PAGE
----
UBC Pharmaceutical Sciences is starting Initiative for Sustainable Health Care, a professorship that focuses on how our current health care system can be made more accessible and economically sustainable.
Mark Harrison, epidemiologist and assistant professor at the Faculty of Pharmaceutical Sciences, hopes to educate the public on how to deal with the ever-evolving health care system through research.
“I’m looking at the efficiency in which we provide health care, treatments and the best benefits of the health care system,” said Harrison. “I tend to focus on health outcomes. We’re paying more and more for our health care and it’s stretching our ability to pay so we’re moving away from a situation where it’s affordable.”
The new initiative will work alongside the Sustainable Health Care Advisory Council, as well as several of the top industry partners and members in pharmaceuticals across Canada, such as Pfizer Canada, Novartis Pharmaceuticals Canada, AstraZeneca Canada and more.
UBC’s 'Start An Evolution' campaign encourages support and alumni fundraising for the many campus-wide faculty projects -- one of which includes the Faculty of Pharmaceutical Sciences’ Initiative for Sustainable Health Care.
“I think UBC is in line with us being a research-focused organization and also trying to take that research into the future curriculum, so it hits those joint goals,” said Harrison. “Both UBC and B.C. have the opportunity to [be a voice for] future Canada and the rest of the world, as we’re being quite proactive with this initiative and looking to ... research these problems.”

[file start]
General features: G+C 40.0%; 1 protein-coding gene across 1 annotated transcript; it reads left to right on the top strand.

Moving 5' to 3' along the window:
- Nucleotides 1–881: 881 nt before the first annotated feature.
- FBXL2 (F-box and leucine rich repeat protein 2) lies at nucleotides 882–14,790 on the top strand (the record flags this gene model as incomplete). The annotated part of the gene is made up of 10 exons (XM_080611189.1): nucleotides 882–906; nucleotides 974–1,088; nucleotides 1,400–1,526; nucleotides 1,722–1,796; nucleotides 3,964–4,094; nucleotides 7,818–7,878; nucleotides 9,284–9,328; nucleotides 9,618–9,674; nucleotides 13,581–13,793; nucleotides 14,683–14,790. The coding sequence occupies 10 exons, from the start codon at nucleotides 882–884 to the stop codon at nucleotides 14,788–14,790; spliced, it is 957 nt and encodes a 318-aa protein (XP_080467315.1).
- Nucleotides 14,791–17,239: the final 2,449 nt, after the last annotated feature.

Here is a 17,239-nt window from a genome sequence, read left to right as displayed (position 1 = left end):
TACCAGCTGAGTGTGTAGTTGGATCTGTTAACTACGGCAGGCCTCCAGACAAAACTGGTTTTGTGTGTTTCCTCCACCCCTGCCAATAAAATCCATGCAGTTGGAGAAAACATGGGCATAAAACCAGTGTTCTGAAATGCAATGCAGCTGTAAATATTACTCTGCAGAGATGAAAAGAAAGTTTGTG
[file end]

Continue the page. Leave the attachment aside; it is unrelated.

Aside from working towards delivering more successful and cost-effective health care treatments, the professorship will also focus on finding gaps where the health care system fails to provide for the increasing demand of routine care.
“It’s a snapshot of how my background is related to and why I’m interested in these issues, and how we might start to approach them in the future,” said Harrison.
Harrison hopes that initiative will help generate discussion about rising health care costs for Canadians as well as a possible change in perspective on what the industry, government and academia can do together to adapt to the issues faced by all health care systems.